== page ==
Taking the aggressive route key to Sutherland's breakout season

Strong returns for Victoria and Melbourne Renegades has him in national discussions while he has also taken on state captaincy

Will Sutherland's maiden first-class hundred helped Victoria fight back, South Australia vs Victoria, Sheffield Shield, Karen Rolton Oval, October 6, 2022

Will Sutherland is enjoying a breakout domestic season  •  Getty Images

Victoria's interim captain Will Sutherland has found inspiration in different places, helping unlock his emerging allround skills during a standout domestic season.
As a hard-hitting batter and probing seamer, the 23-year-old Sutherland unsurprisingly has long revered former Australia star allrounder Shane Watson who has become an important influence.
"He's someone I want to be like. I've taken a lot out of his book," Sutherland told ESPNcricinfo, referencing Watson's new book Winning The Inner Battle.
"I've spoken to him on the phone and we've talked not only about how to develop as an allrounder, but the mental side of the game too."
Sutherland, who had a strike-rate of 150 in this season's BBL, has also been keenly watching Australia's rejuvenated arch-rival England and admits to being an unabashed admirer of 'Bazball'.
"It's good to see the way the England team are going about it. It reinforces that people can have that sort of mindset and approach to batting. That's certainly how I like to go about it," he said.
The tall and powerfully-built Sutherland has been making progress in his bid to become a bonafide allrounder having initially developed quicker with the ball.
His pace bowling, where he conjures menacing bounce from his 6 foot 5 (1.96m) frame, has continued to impress with Sutherland the fourth highest wicket-taker in the Sheffield Shield with 28 at an average of under 20.
But it's his batting that has significantly improved with Sutherland averaging 31 from his first six Shield matches in a major lift from a lowly 14 in 21 first class matches previously.
He's unleashed into a counter-attacking weapon in Victoria's middle-order as underlined by a strike-rate of 63 this season. It might not quite be 'Bazball' just yet, but Sutherland's trending in the right direction.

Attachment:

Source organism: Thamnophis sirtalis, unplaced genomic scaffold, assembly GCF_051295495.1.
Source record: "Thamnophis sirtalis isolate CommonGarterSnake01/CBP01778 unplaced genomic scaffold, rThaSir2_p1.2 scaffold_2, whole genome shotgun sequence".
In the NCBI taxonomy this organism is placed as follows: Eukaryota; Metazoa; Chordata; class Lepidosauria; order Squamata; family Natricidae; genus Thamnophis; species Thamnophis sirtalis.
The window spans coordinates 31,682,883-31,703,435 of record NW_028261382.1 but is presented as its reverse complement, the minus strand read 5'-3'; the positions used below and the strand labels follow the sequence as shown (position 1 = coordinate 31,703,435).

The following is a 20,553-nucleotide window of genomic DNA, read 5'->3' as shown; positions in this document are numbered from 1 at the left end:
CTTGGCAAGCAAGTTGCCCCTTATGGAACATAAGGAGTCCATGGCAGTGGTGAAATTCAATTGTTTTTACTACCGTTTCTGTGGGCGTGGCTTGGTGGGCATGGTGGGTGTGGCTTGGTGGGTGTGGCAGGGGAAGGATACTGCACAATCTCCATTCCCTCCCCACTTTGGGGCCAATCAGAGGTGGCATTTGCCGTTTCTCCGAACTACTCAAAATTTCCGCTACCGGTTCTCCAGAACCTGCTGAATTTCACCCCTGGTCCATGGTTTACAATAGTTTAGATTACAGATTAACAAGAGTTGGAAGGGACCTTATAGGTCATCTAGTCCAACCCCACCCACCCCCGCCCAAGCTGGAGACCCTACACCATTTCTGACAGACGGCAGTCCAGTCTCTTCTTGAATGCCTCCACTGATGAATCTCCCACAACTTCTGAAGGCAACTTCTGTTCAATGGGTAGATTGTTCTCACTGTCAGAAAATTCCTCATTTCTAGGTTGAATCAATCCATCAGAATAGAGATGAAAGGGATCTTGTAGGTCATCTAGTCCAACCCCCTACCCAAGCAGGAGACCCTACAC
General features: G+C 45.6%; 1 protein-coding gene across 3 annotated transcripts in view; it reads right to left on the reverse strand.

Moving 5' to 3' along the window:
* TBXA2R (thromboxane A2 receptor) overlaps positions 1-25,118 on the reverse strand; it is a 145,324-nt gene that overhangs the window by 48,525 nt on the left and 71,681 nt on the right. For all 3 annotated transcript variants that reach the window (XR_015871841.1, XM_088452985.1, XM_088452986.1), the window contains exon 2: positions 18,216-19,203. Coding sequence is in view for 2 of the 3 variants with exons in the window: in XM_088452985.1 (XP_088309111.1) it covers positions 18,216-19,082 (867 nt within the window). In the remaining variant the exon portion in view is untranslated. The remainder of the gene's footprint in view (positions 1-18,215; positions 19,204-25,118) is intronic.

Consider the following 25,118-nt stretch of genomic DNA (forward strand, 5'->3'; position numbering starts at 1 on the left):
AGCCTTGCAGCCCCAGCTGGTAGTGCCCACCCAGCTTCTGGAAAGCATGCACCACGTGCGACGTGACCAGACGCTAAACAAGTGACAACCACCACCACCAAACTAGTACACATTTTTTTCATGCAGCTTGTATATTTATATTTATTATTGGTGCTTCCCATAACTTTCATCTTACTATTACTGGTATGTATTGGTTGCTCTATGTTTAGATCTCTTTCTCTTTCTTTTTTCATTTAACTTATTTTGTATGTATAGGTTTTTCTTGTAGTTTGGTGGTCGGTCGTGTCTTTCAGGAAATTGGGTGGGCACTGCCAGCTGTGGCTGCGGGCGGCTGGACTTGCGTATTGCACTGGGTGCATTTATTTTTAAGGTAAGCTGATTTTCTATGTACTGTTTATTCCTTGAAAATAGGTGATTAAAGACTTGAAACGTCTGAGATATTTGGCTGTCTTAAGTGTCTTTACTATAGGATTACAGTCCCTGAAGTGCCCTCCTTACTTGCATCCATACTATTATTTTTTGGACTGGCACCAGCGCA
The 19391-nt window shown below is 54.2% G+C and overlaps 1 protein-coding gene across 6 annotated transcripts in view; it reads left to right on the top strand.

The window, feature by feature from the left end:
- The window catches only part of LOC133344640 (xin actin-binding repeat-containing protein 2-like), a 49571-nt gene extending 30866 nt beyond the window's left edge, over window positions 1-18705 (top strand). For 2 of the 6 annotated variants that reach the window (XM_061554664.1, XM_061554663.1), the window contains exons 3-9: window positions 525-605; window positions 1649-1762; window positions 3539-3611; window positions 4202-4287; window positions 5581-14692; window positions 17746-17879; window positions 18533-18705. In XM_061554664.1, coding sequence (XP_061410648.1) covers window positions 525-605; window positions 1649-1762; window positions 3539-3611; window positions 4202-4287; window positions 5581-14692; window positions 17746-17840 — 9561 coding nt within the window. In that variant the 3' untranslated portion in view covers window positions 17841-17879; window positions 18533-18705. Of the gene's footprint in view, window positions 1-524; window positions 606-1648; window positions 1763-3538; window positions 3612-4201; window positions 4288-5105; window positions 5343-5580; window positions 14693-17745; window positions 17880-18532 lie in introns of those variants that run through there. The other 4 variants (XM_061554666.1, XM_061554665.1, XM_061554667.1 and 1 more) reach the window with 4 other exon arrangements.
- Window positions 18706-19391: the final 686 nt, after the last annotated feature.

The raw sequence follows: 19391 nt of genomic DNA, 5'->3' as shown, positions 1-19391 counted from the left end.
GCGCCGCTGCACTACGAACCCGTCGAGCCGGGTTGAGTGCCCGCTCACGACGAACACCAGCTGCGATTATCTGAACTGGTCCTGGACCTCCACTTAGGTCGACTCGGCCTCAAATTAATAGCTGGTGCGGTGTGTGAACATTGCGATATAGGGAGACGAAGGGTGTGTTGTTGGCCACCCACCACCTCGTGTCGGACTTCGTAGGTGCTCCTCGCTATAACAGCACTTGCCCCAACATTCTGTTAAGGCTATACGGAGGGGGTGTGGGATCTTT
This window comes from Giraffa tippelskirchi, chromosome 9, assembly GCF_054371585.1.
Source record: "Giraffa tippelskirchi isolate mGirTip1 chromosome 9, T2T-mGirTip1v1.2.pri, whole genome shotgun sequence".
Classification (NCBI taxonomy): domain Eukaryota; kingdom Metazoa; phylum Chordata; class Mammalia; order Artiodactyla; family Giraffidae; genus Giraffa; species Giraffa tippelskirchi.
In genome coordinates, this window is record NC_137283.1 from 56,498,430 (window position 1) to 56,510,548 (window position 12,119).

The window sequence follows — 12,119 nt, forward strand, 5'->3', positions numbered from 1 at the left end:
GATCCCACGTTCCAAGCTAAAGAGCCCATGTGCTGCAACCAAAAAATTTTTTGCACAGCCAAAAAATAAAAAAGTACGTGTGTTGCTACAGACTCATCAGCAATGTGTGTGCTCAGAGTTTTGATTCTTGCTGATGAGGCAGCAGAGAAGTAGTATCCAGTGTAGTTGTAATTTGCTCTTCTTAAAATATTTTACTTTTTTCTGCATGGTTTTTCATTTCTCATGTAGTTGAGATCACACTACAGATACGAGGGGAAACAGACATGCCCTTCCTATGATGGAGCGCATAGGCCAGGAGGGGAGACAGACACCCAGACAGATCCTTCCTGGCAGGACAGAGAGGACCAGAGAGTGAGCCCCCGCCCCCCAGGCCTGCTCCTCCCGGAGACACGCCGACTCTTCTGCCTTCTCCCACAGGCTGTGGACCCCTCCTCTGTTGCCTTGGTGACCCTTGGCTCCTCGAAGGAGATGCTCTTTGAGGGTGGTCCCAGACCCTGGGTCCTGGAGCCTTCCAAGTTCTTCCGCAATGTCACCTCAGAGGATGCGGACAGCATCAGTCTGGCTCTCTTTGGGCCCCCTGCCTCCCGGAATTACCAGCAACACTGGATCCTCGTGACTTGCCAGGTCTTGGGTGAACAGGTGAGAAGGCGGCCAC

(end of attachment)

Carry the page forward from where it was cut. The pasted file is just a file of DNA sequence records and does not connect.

"To be a genuine allrounder, I know I need to put a few more runs on the board," he said. "I want to hold down No. 6 for the Vics. I feel like I'm getting a hang of things with the bat."
Sutherland credits his upswing to a mental shift in the off-season, where he focused on positive reinforcements rather than any technical tweaks.
I loved it [captaincy] and definitely something I want to keep doing. Scott Boland told me to concentrate on nailing my batting and bowling and the rest will fall into place, so I try to lead by example.
"I thought back to how I was feeling during my best innings," he said. "I came to the conclusion that I was aggressive and imposing. Before I go out to bat, I try to do self-talk that will get me in the mood to channel those feelings from my best innings.
"If my mindset is positive, I bat better. I can then rein it in from there and defend better. But I need to have that aggressive focus."
A renewed Sutherland hit his maiden first class century in Victoria's season opener against South Australia in difficult conditions at the Karen Rolton Oval in Adelaide. He had previously never made a half-century since making his first-class debut in late 2019.
"It was a tricky wicket and it showed that I was able to do it at this level. I've taken a lot of confidence out of that," Sutherland said.
It led to an eye-catching BBL season, where Sutherland helped lift Melbourne Renegades off the bottom and into the finals series.
He moulded into an effective finisher of an innings but pundits, notably a continually exasperated Mark Waugh on the Fox Sports broadcast, repeatedly lamented Sutherland coming in at the death.
"I definitely would like to get up higher in the order because it's easier to get in," he said. "As a No.7 you get straight into it and it's more challenging. I was best suited to the role, so the 'Gades didn't want to change. Going forward I would like to get up to five or six."